William Powell Sporting

Cartridge Choice

Cartridge choice is one of the most frequently discussed topics in shooting. There are no hard and fast rules, but the following are our suggestions based on 40 years’ experience of letting Game shooting throughout the UK.

Before going any further, our first point to stress is that all cartridges used for game shooting should have a Fibre wad. This is for environmental/wildlife/farm stock reasons. We recognise that plastic wads are more efficient than fibre, but they are unsightly left scattered across the countryside and more importantly can be the cause of injuries to livestock who will ingest them. Only Fibre wads should be shot at game in the UK and almost all shoots now insist on this.

Cartridges for Grouse Shooting

Cartridges for Grouse Shooting

In August and September we believe nothing larger than 30 grams of No.6 shot is necessary to cleanly kill a grouse at up to 40/45 yards. Our own 29 gram 6 ½ shot (Red Grouse cartridge) was specifically designed for this type of shooting which produces an excellent pattern and is a good balance of shot size and ‘punch’.

Later on in the Grouse season there is an argument for using a heavier load with perhaps No. 5 shot as the birds get stronger and faster and are harder to kill, particularly going away. Serious consideration must however be given to the distance that the larger shot will travel from these heavier cartridges, in relation to shoot staff specifically flankers during a grouse drive. Certainly nothing bigger than 32 grams of 5 shot should be used on a moor and we recommend something a little lighter such as the Blue Lightening 31 gram 5 ½ shot cartridge.

Cartridges for Partridge & Pheasant Shooting

Cartridges for Pheasant Shooting

Early season (September/October) partridges need little more than 28 grams or possibly 30 grams of No. 6 shot. The only exception being those high bird partridges found in hilly areas which usually benefit from going up one shot size to a No. 5.

As the season’s progresses and Pheasants appear as the main quarry species, then No. 5 shot is the preferred shot size either in 30 gram or later into January with up to 32grams. The Blue Lightening 31 gram 5 ½ shot is an excellent cartridge for this stage of the season.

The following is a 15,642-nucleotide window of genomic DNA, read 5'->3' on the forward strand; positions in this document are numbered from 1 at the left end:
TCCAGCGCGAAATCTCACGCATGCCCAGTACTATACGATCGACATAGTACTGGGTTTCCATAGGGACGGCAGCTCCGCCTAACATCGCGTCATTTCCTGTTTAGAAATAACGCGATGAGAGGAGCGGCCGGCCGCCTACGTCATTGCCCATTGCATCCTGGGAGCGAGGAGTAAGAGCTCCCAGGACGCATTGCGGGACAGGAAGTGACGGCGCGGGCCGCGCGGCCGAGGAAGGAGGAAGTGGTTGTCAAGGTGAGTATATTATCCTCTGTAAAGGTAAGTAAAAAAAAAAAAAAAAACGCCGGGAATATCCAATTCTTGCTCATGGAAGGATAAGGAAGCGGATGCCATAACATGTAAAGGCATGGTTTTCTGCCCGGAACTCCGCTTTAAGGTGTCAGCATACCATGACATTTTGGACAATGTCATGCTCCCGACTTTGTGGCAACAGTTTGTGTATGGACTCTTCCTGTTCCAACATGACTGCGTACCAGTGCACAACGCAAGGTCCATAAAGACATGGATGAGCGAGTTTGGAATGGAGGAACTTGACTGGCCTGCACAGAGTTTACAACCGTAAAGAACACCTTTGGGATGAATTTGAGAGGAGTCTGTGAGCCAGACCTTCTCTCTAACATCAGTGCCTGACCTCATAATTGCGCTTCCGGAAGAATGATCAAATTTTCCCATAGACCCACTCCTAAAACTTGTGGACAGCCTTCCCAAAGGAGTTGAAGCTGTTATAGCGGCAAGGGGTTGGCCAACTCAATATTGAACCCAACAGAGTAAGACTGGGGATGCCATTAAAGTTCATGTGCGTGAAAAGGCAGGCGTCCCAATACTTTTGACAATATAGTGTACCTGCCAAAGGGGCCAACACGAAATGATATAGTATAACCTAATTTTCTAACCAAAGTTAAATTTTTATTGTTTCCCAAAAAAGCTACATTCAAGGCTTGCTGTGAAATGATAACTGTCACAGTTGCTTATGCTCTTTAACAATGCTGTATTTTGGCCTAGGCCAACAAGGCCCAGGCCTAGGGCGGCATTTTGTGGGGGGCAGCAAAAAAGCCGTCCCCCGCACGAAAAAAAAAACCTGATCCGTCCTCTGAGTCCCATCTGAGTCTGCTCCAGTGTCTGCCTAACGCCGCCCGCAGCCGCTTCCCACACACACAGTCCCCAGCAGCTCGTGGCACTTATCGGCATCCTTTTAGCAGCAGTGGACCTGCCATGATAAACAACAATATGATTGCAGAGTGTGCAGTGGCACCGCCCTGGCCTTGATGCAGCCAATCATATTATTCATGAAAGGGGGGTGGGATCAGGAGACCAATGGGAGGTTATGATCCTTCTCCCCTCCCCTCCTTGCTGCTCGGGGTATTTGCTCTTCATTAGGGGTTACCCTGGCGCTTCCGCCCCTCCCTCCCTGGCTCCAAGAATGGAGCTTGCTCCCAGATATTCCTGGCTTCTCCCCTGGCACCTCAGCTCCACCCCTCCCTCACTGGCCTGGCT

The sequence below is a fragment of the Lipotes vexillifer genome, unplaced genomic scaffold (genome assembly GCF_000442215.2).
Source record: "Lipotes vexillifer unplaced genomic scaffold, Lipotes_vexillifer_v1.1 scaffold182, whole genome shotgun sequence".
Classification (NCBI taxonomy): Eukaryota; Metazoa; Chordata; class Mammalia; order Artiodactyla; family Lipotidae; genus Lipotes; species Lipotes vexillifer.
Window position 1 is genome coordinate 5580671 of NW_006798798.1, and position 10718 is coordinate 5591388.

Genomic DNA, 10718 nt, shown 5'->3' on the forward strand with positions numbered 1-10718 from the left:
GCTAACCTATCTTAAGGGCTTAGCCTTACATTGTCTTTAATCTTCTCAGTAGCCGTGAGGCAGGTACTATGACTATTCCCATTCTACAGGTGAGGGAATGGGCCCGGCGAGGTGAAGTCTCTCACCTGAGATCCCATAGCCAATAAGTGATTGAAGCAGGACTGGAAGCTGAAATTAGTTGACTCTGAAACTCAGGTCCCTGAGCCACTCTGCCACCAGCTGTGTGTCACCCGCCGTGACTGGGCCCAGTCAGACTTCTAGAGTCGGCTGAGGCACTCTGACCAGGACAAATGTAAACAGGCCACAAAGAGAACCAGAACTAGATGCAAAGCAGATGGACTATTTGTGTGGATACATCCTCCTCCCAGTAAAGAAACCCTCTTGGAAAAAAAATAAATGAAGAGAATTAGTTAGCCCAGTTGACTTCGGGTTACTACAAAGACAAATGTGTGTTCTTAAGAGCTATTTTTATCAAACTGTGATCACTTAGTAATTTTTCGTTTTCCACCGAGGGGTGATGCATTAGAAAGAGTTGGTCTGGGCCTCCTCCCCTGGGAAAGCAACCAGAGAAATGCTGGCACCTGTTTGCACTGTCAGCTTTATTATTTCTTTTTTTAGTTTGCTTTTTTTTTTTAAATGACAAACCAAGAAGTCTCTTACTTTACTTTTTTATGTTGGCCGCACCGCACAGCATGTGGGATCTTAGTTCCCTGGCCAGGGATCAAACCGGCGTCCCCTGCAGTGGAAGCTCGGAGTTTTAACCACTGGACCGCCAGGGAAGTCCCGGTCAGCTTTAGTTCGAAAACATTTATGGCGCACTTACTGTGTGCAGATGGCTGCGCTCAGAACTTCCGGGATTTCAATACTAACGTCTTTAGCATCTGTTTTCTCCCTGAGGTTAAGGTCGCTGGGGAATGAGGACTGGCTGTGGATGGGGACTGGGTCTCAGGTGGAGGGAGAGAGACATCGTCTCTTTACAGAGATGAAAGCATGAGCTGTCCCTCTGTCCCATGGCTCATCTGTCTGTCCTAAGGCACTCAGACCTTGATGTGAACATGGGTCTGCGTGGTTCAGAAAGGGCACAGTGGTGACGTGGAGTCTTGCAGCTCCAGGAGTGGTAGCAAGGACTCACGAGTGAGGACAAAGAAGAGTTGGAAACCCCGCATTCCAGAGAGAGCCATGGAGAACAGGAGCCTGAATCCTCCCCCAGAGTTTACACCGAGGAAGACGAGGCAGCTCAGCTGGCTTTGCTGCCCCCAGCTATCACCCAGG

On Higher bird shoots, typically found in the West Country, Wales, North Yorkshire, the Scottish Borders and elsewhere, 32 grams either in 5 shot or even 4 shot is recommended. For most English game guns, 30 gram of No. 4 shot is a good compromise of weight of cartridge in a lighter gun for these sorts of extreme range bird, as few side by sides will handle any heavier loads. For even the highest birds right on the limit of a shotgun’s range, we would not recommend going beyond 34 grams of 4 shot – not least because it is very hard to find a cartridge larger than this without plastic wads. In addition, such cartridges tend to be far less forgiving for the user in terms of “kick”, particularly with any volume of shooting.

Smaller Calibres

Small Calibre  Grouse Shooting

We are seeing more and more 20 gauge shotguns being used in the field these days as well as 16 and 28 gauge and perhaps more surprisingly, .410’s.

The choice of cartridge for these calibres is far less than for a 12 bore, but we would suggest that 25 grams of 6 shot for early season and 28 grams of 6 shot or more often 5 shot, should cover most eventualities for the 20 gauge user.

For 16 gauge, either 26.5 gram of 6 shot earlier on and then 28 gram of 5 shot should again be the most popular choices in a fibre wad. The 16 gauge is intrinsically a lighter gun than the 12 bore and side by sides particularly, do not seem to respond well to heavier loads.

28 gauge users seem to suffer from arguably the finest cartridge in this calibre being made in the US (Federal and Winchesters) and so being prohibitively expensive and only available with a plastic wad. However, Gamebore in particular make a very good range in their Pure Gold series with a fibre wad from 16 grams of 6 shot for the younger shooter through to 25 grams of 5 shot which we recommend for higher birds.

Non-Toxic Cartridges for Wildfowl

Cartridges for Wildfowling

The debate over steel versus Bismuth (tungsten matrix now being extremely expensive) rages, but assuming you have a gun which could use either (steel is not recommended for older English guns or for barrels with fixed choke tighter than ½ [0.02 inches of constriction] we always recommend at least one shot size if not two shot sizes larger than the equivalent lead cartridges, as well as a heavier load. For instance, where we used to use 30 gram of 6 shot for duck with lead shot, 32 grams of 4 shot of steel or Bismuth should be considered.

Ducks (and geese) have much denser, downy feathers for the shot to penetrate and they require much greater hitting power found in the kinetic energy of the larger shot.

For the record we would never use anything less than No. 2 shot for wild geese or American BB’s when flighting them on the foreshore.

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